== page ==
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National Action Party presidential hopeful Santiago Creel said in Tijuana that he breakfasted with Sonora Gov. Guillermo Padrés on Saturday and that he had been assured there will be a level playing field in the state for the PAN's Feb. 5 election.
It was reported that top officials in Padrés's PAN government had warned PAN members who serve in the government that they could lose their posts if they did not vote for former finance minister Ernesto Cordero, seen as President Felipe Calderón's candidate.
Both Cordero and Creel trail former education minister Josefina Vázquez Mota by a wide margin in polls; some analysts say, however, that those polls are measuring the preferences of PAN sympathizers, not adherents, and that Calderón and others' reported machinations for Cordero could tilt the vote in Cordero's favor. Creel also said he hoped Baja California Gov. José Guadalupe Osuna Millán, who is backing Cordero, will not interfere in the Feb. 5 vote.
Creel originally was going to appear in Tijuana on Monday, but his visit was moved up to Saturday after a debate among the three presidential hopefuls was set for Tuesday.
Creel, a former interior minister under President Vicente Fox who took leave from the Senate for his presidential run, was introduced at the PAN's Tijuana headquarters by federal Deputy and former Tijuana mayor Kiko Vega (at left in photo). Both Vega and Creel own homes in San Diego.
Creel did not address the political bombshell of the week, that Institutional Revolutionary Party presidential candidate Enrique Peña Nieto had admitted fathering two children out of wedlock. Creel also has fathered a child out of wedlock, actress Edith González's daughter Constanza, who was born in 2004. Creel publicly acknowledged his paternity in 2008. Creel was accompanied Saturday by his wife, Paulina Velasco (seen wearing Creel vest in above photo), with whom he had a daughter before they married in 2010. He and first wife had three children.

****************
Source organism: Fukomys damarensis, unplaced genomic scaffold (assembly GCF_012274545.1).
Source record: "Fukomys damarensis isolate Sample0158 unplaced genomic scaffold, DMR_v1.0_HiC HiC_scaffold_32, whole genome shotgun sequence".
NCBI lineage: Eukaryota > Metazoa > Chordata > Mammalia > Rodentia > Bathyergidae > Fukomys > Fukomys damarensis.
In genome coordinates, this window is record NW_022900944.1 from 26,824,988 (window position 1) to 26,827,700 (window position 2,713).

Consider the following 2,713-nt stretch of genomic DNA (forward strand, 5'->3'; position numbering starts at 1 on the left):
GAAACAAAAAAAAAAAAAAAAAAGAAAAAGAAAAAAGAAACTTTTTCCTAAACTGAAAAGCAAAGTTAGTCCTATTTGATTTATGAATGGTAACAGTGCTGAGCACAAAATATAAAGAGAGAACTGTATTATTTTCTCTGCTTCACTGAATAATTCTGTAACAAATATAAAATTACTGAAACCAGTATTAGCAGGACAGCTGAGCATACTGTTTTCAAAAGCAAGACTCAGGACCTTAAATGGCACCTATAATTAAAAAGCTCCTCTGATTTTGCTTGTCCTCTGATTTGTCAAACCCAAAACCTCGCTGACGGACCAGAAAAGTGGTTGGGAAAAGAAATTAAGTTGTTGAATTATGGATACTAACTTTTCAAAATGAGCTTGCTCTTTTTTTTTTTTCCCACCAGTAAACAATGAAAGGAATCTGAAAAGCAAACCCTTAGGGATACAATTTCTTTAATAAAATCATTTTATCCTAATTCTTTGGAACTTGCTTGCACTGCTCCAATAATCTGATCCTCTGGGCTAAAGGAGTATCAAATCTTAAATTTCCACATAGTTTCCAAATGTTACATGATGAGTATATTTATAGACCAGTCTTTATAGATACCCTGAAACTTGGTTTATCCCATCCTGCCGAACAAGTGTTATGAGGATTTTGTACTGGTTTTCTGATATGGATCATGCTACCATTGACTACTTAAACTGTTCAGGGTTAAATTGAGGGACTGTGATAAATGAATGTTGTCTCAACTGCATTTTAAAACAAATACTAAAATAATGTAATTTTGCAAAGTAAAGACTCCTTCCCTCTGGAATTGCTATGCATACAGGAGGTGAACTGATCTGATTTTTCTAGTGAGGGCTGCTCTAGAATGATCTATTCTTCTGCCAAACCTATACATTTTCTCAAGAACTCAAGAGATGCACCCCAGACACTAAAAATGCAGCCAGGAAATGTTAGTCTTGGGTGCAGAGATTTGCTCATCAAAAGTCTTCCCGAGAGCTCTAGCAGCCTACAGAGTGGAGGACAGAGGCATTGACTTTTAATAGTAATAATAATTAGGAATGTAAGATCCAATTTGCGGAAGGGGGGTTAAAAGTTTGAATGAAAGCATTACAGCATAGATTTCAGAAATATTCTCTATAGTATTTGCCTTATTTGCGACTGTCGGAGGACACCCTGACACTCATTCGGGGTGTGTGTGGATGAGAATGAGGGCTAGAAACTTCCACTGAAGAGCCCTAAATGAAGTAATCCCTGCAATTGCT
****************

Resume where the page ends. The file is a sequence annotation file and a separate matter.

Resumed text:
A man who said he would likely vote for Creel on Feb. 5 and who attended Creel's speech at a Chinese restaurant Saturday in Tijuana said he did not think Creel or Peña Nieto's affairs would damage their presidential chances. Sigifredo Tapia Flores, 30, who said he is trying to start his own business, has two children with his wife and one child born outside marriage. Tapia Flores said he liked Creel's emphasis on the positive. Other PANistas, however, indicated that they thought Peña Nieto's admission would harm him, and that a bounce from the Feb. 5 PAN vote could put Vázquez Mota within striking range of the former Mexico state governor.
The Federal Electoral Institute on Saturday ordered Vázquez Mota to remove a commercial from the airwaves because it essentially presented herself as the PAN candidate for president, rather than as a contender for the PAN nomination. Commercials for the July 1 presidential election will not be allowed until later in the year. Story, Frontera (PDF). Story, El Mexicano (PDF). Jump. Creel appears to have been careful with his electoral material: a poster standing up outside the Chinese restaurant where he addressed several hundred PANistas had the words written in relatively small letters on the left side: "Propaganda directed at members of the PAN." The slogan on the poster says "I am safe with Santiago Creel."
Photo shows the scene in the restaurant: Many of those in attendance were given free T-shirts and a meal. Creel can be seen speaking below a likeness of himself in the far right background.
At the restaurant, Creel got his biggest applause by saying of the nation's war on drugs: "Fewer bullets, more intelligence" and by lambasting Mexico's monopolies. He told a story that when he was a boy, he asked his father permission to ask PAN founder Manuel Gómez Morin a question, and then asked Gómez Morin why he named the party the PAN. He said Gómez Morin, after giving him an answer he did not understand, then told him it was named PAN (which also means bread) because Mexico was hungry for democracy and the benefits that go along with it.
Also accompanying Creel was former Querétaro Gov. Ignacio Loyola, who told the magazine Proceso earlier this month that he did not think that having a woman candidate would be a plus in the general election, noting the losses of female gubernatorial candidates Marta Elena García in Nayarit, Adriana Dávila in Tlaxcala, Xóchitl Gálvez in Hidalgo and Luisa María Calderón in Michoacán. He gave little chance for Cordero.
Update, Jan. 31: Sen. Jaime Rafael Díaz Ochoa leads rally of PANistas backing Creel in Mexicali. Story, El Mexicano (PDF).